The initial studies of genetic differences in susceptibility to infection in mice were conducted using intraperitoneal (I.P.) infection with the C. immitis RS as a model [34]. In this model, mice develop intra-peritoneal granulomas and infection spread to lungs and other organs. There was a dramatic difference between susceptibility in strains; C57BL/6 and BALB/c mice were very sensitive to infection and DBA/2 mice were relatively resistant. Resistance to infection was not determined by the major histocompatibility class II molecules (H-2 locus). In F1 crosses, resistance was the dominant phenotype. All studies were conducted with female mice; male mice were more susceptible to infection. Immunization of the susceptible mice with a live, attenuated mutant protected them from infection, indicating that they could make a protective immune response to the organism. Backcross experiments suggested that a single locus might be the primary determinant of this phenotype [46]. In radiation chimera studies, resistance was conferred by the transplant of T-cells from the resistant strains. Other investigators reported that DBA/2 mice are also relatively resistant to intranasal infection while BALB/c mice are susceptible [47]. They found that the DBA/2 mice produced much more IFN-γ in their lungs, while susceptible mice produced more IL-4. Administration of IFN-γ to susceptible BALB/c mice improved their resistance to infection, whereas treatment of resistant mice with neutralizing anti-IFN-γ antibody increased their susceptibility, suggesting that these cytokines play a causative role in genetically determined resistance. There is also a study indicating that IL-12, a cytokine that stimulates a TH1 immune responses including IFN-γ, decreases the number of organisms in tissues after experimental infection [48].
Studies of cytokines in intraperitoneally infected genetically resistant (DBA/2) and susceptible (C57Bl/6) mice revealed that C57BL/6 mice made about 1000-fold more IL-10 and 10-fold more IL-4 in infected spleens and lungs than resistant DBA/2 mice after an I.P. infection [49]. In contrast, DBA/2 mice had more IL-12p40 in their lungs than did C57BL/6 mice. DBA/2 and C57Bl/6 mice made equivalent amounts of IFN-γ, IL-6, and IL-2. Most importantly, C57BL/6 mice with a deletion of the IL-10 gene were more resistant to infection than control mice and were equally resistant to infection as DBA/2 mice. C57BL/6 mice with an IL-4 deletion were somewhat more resistant to infection than control C57Bl/6 mice, but not as resistant as IL-10 deletion mice or DBA/2 mice. Therefore, IL-10 has a major influence on the course of infection in these mice.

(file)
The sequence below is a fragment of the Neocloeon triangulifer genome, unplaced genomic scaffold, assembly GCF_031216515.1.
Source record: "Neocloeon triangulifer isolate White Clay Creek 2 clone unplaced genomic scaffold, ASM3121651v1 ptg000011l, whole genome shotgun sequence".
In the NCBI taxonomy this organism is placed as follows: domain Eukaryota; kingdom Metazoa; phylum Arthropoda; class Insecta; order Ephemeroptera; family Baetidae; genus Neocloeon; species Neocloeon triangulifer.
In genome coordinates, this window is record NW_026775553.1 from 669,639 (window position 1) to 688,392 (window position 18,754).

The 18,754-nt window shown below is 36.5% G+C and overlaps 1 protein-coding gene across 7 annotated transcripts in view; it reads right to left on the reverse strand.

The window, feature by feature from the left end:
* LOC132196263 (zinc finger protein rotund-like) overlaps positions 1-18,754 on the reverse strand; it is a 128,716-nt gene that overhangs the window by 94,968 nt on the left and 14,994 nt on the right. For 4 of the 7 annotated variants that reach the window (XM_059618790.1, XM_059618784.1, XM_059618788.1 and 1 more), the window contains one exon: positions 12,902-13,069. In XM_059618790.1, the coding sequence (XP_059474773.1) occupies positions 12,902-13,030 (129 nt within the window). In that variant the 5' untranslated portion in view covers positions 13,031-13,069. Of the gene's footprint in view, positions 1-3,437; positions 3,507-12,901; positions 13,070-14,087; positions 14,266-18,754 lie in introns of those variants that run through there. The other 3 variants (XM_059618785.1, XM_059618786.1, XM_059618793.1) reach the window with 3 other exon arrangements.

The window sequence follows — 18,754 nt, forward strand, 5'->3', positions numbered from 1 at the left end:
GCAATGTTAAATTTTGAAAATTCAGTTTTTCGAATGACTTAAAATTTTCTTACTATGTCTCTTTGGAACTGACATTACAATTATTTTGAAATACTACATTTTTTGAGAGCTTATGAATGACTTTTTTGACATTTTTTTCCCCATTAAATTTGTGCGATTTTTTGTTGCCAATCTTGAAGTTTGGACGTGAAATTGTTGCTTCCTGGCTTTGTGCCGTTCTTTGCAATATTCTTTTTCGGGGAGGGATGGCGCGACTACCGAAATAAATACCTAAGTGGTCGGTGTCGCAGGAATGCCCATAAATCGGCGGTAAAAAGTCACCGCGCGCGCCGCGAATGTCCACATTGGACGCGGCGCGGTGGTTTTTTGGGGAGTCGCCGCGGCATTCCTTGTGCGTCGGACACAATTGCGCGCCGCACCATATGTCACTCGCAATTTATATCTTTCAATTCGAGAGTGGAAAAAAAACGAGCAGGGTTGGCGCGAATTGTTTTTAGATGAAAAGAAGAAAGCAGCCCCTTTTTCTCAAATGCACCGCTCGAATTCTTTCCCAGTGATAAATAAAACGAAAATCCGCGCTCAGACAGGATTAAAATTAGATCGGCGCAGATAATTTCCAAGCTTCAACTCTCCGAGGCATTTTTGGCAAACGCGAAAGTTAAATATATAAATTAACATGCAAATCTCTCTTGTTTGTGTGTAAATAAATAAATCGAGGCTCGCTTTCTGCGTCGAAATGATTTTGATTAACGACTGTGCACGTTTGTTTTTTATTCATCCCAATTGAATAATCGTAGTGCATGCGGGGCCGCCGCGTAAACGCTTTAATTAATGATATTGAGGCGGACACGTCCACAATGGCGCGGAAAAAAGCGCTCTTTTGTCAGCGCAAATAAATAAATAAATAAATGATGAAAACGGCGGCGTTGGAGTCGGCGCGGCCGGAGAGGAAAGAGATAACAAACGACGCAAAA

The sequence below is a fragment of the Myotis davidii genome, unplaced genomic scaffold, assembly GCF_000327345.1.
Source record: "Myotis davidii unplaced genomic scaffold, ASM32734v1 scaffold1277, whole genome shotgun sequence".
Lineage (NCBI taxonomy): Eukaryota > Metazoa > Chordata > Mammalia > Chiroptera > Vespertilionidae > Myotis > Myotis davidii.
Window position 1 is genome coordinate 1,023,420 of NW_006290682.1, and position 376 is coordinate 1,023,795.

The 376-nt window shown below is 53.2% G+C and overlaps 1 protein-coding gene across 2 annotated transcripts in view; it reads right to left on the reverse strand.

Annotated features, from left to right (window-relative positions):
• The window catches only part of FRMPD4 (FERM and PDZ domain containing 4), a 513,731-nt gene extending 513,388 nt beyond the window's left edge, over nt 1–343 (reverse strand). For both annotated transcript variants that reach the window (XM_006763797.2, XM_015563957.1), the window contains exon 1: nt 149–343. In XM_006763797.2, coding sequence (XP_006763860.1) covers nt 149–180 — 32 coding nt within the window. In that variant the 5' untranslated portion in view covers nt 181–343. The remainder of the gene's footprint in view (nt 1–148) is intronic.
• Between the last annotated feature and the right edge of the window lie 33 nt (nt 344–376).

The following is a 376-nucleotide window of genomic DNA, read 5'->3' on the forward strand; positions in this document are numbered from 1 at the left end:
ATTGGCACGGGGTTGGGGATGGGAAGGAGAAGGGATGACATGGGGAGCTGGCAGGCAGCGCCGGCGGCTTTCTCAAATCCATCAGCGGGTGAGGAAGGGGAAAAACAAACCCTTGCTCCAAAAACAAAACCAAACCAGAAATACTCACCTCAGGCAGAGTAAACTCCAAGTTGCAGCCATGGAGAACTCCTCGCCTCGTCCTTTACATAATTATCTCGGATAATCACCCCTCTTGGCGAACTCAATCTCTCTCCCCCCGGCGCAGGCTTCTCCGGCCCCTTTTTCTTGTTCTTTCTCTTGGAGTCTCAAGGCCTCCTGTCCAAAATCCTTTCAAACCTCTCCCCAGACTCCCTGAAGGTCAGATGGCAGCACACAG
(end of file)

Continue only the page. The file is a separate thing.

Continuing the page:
Genetic mapping of the I.P. infection resistance phenotype was done in the BXD recombinant inbred mice available at that time [50]. Recombinant inbred mice are derived by intercrossing F1 animals (in this case C57BL/6 and DBA/2) for many generations to obtain inbred lines that are homozygous for different combinations of reassorted genes on all the non-sex chromosomes from both of the parental strains, which allows for the mapping of genes by comparison with previously mapped genes. In contrast to a previous study suggesting that a single gene determined resistance, the resistance phenotype was determined by at least two genes, one on chromosome 4 and the other on chromosome 6. The number of mapped genes was much smaller at the time than it is now, and there are many more RI BXD lines that could be tested, which could increase the likelihood of identifying more resistance loci/genes.
The expression of mouse genes in the lungs of resistant and susceptible infected mice was compared using microarray technology [51]. Figure 2 shows the gene expression network resistance of DBA/2 mice versus susceptible (C57BL/6) mice on day 14 after intranasal infection. Many interferon-stimulated genes, cytokines, as well as histocompatibility genes were preferentially expressed in the genetically resistant mouse strain. Upregulated transcription factors in the resistant mouse strain included hypoxia inducible factor 1, interferon regulatory factor 1, and STAT1. These results indicate that a wide variety of genes are differentially expressed in the lungs of susceptible and resistant mice after infection, but they do not indicate which, if any, of these differences are most important for resistance, nor what cells are using those transcription factors to produce the cytokines [51].
Figure 2. Gene expression network in infected genetically susceptible and resistant mice. Legend: protein expression network of gene transcription in resistant DBA/2 versus susceptible C57BL/6 mice on day 14 after infection. Red shading indicates more expression in DBA/2 than C57BL/6, while blue shading indicates the reverse.

2.6. Genetic Predisposition to Severe Disease in Human Beings